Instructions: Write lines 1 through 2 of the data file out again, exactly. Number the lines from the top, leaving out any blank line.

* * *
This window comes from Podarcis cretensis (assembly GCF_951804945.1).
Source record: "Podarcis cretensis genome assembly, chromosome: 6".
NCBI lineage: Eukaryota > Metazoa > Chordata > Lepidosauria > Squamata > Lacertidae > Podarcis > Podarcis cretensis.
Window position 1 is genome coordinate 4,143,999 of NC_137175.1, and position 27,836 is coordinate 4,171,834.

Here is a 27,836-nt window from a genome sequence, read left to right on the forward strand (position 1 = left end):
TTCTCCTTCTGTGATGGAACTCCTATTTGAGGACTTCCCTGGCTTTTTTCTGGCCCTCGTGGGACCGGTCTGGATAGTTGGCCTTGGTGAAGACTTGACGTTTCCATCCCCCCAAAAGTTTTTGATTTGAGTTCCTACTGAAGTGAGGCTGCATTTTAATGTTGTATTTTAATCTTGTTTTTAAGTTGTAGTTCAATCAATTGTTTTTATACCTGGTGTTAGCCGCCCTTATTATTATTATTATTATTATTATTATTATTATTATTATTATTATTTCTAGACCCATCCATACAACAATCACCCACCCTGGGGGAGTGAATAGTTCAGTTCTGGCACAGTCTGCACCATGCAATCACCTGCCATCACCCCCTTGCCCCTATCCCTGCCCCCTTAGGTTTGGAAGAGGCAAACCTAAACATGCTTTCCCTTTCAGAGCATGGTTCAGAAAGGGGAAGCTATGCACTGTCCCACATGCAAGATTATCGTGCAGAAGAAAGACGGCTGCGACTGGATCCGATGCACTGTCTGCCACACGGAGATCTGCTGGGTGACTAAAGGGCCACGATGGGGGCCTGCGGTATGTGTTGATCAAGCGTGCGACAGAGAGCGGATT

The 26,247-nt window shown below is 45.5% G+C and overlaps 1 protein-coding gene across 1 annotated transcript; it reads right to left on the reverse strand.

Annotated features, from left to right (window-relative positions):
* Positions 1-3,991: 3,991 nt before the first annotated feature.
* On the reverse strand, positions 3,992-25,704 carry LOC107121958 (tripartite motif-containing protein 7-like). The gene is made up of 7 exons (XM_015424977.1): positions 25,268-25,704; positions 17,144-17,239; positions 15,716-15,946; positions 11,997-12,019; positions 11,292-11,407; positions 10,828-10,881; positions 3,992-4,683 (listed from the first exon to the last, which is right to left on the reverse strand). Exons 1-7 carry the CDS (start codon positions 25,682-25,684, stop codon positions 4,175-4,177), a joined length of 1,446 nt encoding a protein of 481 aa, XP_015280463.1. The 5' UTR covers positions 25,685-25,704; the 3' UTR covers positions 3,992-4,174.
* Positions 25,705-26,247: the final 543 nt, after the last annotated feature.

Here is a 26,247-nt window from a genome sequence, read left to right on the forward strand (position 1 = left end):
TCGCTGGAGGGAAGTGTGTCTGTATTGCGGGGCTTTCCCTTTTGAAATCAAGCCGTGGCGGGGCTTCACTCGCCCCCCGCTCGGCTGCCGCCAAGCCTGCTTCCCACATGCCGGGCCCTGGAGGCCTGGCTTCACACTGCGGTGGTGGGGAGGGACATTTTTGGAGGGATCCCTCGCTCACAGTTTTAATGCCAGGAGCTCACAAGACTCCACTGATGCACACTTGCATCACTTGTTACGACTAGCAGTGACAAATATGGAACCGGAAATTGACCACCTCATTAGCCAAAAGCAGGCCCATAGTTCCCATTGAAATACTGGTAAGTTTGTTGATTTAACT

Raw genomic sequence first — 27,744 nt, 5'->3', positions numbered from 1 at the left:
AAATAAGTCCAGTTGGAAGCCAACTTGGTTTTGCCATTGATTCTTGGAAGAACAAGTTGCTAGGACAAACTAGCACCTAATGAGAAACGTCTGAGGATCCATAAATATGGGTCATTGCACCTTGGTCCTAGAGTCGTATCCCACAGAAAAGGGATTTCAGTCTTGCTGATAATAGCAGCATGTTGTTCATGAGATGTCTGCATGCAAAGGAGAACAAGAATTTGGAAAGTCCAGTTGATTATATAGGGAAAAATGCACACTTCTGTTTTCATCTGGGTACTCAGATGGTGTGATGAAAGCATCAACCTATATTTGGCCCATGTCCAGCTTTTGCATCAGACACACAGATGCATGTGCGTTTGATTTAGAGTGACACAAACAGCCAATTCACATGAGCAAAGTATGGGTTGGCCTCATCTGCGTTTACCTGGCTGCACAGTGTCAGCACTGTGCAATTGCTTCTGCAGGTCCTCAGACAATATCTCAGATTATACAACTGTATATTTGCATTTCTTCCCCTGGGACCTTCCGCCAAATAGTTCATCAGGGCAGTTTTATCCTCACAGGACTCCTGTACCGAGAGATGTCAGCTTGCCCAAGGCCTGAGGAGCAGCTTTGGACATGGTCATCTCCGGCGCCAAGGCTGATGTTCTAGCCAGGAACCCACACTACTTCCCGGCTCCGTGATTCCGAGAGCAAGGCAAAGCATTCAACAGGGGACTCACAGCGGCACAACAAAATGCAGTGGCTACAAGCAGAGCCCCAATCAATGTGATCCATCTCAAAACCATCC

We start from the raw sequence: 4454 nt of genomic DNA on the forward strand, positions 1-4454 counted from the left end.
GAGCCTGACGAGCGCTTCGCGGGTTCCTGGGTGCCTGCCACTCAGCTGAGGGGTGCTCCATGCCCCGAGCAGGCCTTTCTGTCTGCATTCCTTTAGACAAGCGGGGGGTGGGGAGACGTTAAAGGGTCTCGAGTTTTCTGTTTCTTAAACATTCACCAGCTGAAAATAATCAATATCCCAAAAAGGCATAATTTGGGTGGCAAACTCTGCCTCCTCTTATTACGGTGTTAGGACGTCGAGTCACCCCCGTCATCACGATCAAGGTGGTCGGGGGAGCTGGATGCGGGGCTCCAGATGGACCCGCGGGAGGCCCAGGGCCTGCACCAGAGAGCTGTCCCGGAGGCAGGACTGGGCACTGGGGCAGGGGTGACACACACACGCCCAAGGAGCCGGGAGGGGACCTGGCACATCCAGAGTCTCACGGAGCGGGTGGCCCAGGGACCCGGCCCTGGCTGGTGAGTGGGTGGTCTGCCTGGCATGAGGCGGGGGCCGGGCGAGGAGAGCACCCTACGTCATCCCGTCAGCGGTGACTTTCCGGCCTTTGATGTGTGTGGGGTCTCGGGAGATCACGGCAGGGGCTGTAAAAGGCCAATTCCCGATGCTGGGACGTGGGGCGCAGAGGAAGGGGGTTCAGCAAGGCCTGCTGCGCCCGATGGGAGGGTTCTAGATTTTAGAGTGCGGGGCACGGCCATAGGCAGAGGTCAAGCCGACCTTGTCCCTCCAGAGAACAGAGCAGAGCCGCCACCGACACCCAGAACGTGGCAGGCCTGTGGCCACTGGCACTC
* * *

This window comes from Podarcis cretensis (assembly GCF_951804945.1).
Source record: "Podarcis cretensis genome assembly, chromosome: 6".